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More kids = More school expenditures, right?

Seems like a reasonable idea, and the basis for Chapter 70 Education aid, as well as the implicit justification for many towns in their zoning practices. However, a recent study by the notorious right-wingers at the UMass Donahue Institute found something very different in their recent study on the impact of affordable housing on school costs: Our analysis showed that school teaching staff levels and overall expenditures increased independently of changes in enrollment. From 1999 to 2004, school enrollments statewide were essentially flat, with 0.2 percent total growth, while the employment of full time equivalent (FTE) teaching staff increased by eight percent. Despite very limited growth in enrollment, total school expenditures grew by 28.6 percent statewide from 1999 to 2004. […]

Who’s to pay for affordable housing?

Martha’s Vinyard and Nantucket residents are advocating for a new levy on home sales to pay for affordable housing. State lawmakers are now debating this proposal for the islands. Lawmakers, developers, and housing advocates have been debating variations on this kind of policy for some time. Pioneer’s research shows that over half of communities in eastern Mass have zoning policies that either mandate or encourage developers of include affordable units in new developments, or pay a fee in lieu of building the affordable units. As of 2004, 11 cities and towns in eastern Mass required that a certain percent of new houses in ANY development be designated as affordable. Some developers and real estate experts question the legality of such […]

Digging Big into the state’s pocket

Ouch. The state has documented $173 million in new Big Dig cost overruns – and, worse, another $160 million in future costs. Gov. Deval Patrick noted his “continued frustration with the contractor” and, together with Speaker DiMasi, pooh-poohed Treasurer Cahill’s suggestion that we increase taxes – I mean, tolls – to pay for new and future overruns. The feds – yes, the same feds who bless the construction of bridges and highways to nowhere – are not going to pay any more for our project management failures. So we’re stuck waiting to see if we can post facto recover some of the cost overruns. That’s what the Speaker, Senate President and the Governor are all counting on – let’s let […]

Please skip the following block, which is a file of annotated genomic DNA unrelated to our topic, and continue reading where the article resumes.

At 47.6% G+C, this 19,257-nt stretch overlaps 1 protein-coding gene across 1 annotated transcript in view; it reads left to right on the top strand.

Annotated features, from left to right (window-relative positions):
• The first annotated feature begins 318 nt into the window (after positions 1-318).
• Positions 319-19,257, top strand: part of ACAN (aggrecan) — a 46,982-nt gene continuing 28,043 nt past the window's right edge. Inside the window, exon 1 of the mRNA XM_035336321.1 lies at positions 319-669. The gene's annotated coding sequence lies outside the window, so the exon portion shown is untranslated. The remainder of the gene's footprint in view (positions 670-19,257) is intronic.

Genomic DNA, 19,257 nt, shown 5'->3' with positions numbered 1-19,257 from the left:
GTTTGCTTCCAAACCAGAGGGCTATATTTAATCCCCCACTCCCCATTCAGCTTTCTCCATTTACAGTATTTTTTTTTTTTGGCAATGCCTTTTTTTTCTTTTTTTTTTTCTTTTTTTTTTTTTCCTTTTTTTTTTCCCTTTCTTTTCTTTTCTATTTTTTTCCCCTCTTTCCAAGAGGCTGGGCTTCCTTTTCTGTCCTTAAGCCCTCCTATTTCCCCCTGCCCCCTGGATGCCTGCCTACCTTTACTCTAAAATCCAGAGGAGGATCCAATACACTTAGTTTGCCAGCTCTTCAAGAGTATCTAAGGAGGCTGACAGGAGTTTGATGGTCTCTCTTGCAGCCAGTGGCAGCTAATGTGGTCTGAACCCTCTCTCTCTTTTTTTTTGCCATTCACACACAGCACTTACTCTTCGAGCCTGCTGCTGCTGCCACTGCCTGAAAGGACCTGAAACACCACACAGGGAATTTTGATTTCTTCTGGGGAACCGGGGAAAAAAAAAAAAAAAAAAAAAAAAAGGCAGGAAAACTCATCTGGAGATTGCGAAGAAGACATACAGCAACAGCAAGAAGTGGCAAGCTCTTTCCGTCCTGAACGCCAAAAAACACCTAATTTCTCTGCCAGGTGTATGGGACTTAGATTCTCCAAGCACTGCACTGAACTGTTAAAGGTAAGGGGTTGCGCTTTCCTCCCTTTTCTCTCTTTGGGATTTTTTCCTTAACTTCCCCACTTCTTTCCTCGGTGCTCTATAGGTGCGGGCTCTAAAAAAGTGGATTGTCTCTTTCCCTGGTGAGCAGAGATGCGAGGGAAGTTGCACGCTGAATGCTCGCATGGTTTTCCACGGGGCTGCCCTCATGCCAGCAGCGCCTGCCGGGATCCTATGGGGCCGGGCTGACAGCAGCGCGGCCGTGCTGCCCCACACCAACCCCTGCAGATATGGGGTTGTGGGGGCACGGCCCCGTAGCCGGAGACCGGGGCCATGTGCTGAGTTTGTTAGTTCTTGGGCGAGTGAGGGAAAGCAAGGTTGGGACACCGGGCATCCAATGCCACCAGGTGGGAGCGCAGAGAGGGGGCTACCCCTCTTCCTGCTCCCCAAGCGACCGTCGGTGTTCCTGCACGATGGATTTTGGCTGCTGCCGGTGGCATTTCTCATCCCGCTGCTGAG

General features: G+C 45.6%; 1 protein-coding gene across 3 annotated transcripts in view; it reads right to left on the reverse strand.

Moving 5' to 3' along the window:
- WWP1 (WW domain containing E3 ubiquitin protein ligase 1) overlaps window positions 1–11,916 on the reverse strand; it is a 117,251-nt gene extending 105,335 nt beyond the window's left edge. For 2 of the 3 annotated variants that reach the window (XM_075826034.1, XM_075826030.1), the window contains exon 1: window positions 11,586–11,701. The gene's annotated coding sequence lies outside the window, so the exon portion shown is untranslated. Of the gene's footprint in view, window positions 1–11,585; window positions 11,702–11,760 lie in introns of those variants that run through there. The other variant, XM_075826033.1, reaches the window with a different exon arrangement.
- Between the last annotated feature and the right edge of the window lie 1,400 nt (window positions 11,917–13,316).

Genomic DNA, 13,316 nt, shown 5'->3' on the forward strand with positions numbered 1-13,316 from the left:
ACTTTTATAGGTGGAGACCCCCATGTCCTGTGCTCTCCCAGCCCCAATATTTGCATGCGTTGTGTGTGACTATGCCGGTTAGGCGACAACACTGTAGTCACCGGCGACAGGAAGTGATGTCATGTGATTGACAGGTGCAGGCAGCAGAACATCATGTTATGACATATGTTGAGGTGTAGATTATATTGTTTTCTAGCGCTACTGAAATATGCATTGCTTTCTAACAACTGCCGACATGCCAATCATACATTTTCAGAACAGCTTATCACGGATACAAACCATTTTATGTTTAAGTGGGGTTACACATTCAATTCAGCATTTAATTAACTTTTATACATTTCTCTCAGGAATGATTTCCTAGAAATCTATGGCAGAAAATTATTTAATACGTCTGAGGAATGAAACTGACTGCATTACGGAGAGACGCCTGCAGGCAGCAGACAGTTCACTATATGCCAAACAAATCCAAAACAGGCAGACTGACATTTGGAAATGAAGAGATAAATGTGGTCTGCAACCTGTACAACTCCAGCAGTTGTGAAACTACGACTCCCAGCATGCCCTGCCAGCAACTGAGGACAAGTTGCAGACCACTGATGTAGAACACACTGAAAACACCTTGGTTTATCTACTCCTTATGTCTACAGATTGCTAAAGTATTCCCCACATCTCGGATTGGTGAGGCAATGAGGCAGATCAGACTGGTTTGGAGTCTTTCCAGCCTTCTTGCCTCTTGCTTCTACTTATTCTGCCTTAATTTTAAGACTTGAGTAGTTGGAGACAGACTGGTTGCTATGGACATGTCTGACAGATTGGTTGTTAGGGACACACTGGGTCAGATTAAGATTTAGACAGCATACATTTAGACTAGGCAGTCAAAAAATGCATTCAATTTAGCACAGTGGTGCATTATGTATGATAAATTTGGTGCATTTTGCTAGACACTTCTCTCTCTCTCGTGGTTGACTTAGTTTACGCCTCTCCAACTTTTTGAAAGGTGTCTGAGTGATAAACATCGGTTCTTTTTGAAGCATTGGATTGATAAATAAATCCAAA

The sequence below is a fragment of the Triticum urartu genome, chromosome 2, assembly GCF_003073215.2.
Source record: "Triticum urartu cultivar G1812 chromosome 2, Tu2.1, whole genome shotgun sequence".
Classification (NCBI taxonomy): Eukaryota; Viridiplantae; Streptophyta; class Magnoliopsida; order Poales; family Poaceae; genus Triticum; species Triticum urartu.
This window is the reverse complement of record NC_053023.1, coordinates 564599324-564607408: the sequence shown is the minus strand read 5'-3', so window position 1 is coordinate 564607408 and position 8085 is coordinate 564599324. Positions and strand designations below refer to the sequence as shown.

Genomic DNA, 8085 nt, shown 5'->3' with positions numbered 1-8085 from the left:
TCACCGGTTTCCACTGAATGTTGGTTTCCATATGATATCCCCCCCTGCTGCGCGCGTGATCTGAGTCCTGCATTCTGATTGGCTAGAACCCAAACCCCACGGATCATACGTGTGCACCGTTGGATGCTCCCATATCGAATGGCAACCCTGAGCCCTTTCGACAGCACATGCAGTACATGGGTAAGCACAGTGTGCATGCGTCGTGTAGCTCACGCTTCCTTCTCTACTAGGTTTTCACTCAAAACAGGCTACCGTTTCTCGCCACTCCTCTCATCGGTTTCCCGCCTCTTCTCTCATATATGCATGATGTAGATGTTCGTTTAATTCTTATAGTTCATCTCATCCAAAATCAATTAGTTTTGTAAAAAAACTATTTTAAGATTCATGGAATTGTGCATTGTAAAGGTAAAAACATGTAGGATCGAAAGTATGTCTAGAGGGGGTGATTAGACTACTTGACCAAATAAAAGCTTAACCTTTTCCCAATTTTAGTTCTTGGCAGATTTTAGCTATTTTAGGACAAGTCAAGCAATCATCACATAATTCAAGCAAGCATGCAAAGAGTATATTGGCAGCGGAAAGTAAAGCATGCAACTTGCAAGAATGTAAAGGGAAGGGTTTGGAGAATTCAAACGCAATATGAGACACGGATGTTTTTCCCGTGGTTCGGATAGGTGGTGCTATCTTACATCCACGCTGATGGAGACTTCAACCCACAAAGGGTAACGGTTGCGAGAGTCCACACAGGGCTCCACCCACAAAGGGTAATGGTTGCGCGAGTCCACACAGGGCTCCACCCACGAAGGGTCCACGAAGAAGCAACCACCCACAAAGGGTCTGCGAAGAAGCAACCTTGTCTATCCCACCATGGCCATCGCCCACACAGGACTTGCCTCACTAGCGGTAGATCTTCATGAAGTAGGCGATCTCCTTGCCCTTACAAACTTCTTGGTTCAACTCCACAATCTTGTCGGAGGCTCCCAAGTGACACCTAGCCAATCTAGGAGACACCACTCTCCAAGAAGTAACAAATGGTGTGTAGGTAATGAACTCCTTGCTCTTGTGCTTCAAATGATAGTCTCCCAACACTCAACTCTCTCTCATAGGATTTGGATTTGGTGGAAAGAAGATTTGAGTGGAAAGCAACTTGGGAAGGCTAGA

. . . and the 2007 BGC Runners-Up and Special Recognition Awards

2007 Better Government Competition RUNNERS-UP Transforming a Bureaucracy City of Carrollton, Texas—By implementing an innovative Managed Competition program, Carrollton achieves “best value” service delivery while avoiding the problems of some competitive-contracting programs. Computerized Neighborhood Environment Tracking Worcester Regional Research Bureau—ComNET brings together citizens and technology to identify the physical problems of city neighborhoods, speeding up repairs and improving the quality of urban life. Four Proposals to Reform Special Education Special Education Day Committee—To reduce needless conflict, bureaucracy, and litigation, SPEDCO proposes a more collaborative and results-driven approach to public special education. Entrepreneurial Service Delivery Northern Virginia Regional Park Authority—Faced with declining visitation and rising expenses, NVRPA transformed its approach to deliver conservation and recreation services in a businesslike manner. SPECIAL […]

The 2007 Better Government Competition Winner is…

Now in its 16th year, Pioneer Institute’s annual Better Government Competition showcases innovative ideas and programs to improve the efficiency and effectiveness of government. Implementation of previous winning entries has saved Massachusetts citizens over $400 million. This year’s winner describes one community’s unique approach to development permitting, and how their approach could benefit cities and towns throughout the Commonwealth. WINNER Unified Permitting System for the Redevelopment of Ft. Devens Devens Enterprise Commission—To speed the redevelopment of a town-sized army base, DEC is empowered to perform municipal administrative tasks that are typically splintered among many agencies. It carries out these duties in the context of a unique one-stop Unified Permitting System. This expedited approach encourages needed economic development, and similar programs […]